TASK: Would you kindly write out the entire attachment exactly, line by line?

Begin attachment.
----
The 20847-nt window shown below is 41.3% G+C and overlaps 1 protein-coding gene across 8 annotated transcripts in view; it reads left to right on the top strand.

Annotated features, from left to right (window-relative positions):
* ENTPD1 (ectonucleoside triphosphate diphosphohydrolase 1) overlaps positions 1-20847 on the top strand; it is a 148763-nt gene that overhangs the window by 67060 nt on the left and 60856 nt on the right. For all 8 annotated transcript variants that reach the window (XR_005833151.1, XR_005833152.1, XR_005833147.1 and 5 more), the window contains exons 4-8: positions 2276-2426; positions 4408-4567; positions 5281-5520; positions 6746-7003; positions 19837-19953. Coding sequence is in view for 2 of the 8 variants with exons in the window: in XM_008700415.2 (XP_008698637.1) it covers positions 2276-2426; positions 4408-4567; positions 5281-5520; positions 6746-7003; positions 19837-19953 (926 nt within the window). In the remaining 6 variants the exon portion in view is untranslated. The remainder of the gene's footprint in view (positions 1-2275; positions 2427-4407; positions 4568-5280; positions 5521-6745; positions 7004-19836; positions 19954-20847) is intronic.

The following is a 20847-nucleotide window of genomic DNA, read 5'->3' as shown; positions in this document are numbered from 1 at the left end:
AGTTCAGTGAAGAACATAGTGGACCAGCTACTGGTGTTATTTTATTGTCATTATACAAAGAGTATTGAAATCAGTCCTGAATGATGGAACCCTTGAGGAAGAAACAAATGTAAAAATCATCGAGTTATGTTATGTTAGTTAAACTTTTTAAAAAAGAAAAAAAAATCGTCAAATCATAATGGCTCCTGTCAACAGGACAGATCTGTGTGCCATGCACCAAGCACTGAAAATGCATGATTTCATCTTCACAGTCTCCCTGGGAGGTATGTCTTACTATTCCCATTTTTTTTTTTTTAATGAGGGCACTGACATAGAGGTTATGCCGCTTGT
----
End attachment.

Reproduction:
The 20847-nt window shown below is 41.3% G+C and overlaps 1 protein-coding gene across 8 annotated transcripts in view; it reads left to right on the top strand.

Annotated features, from left to right (window-relative positions):
* ENTPD1 (ectonucleoside triphosphate diphosphohydrolase 1) overlaps positions 1-20847 on the top strand; it is a 148763-nt gene that overhangs the window by 67060 nt on the left and 60856 nt on the right. For all 8 annotated transcript variants that reach the window (XR_005833151.1, XR_005833152.1, XR_005833147.1 and 5 more), the window contains exons 4-8: positions 2276-2426; positions 4408-4567; positions 5281-5520; positions 6746-7003; positions 19837-19953. Coding sequence is in view for 2 of the 8 variants with exons in the window: in XM_008700415.2 (XP_008698637.1) it covers positions 2276-2426; positions 4408-4567; positions 5281-5520; positions 6746-7003; positions 19837-19953 (926 nt within the window). In the remaining 6 variants the exon portion in view is untranslated. The remainder of the gene's footprint in view (positions 1-2275; positions 2427-4407; positions 4568-5280; positions 5521-6745; positions 7004-19836; positions 19954-20847) is intronic.

The following is a 20847-nucleotide window of genomic DNA, read 5'->3' as shown; positions in this document are numbered from 1 at the left end:
AGTTCAGTGAAGAACATAGTGGACCAGCTACTGGTGTTATTTTATTGTCATTATACAAAGAGTATTGAAATCAGTCCTGAATGATGGAACCCTTGAGGAAGAAACAAATGTAAAAATCATCGAGTTATGTTATGTTAGTTAAACTTTTTAAAAAAGAAAAAAAAATCGTCAAATCATAATGGCTCCTGTCAACAGGACAGATCTGTGTGCCATGCACCAAGCACTGAAAATGCATGATTTCATCTTCACAGTCTCCCTGGGAGGTATGTCTTACTATTCCCATTTTTTTTTTTTTAATGAGGGCACTGACATAGAGGTTATGCCGCTTGT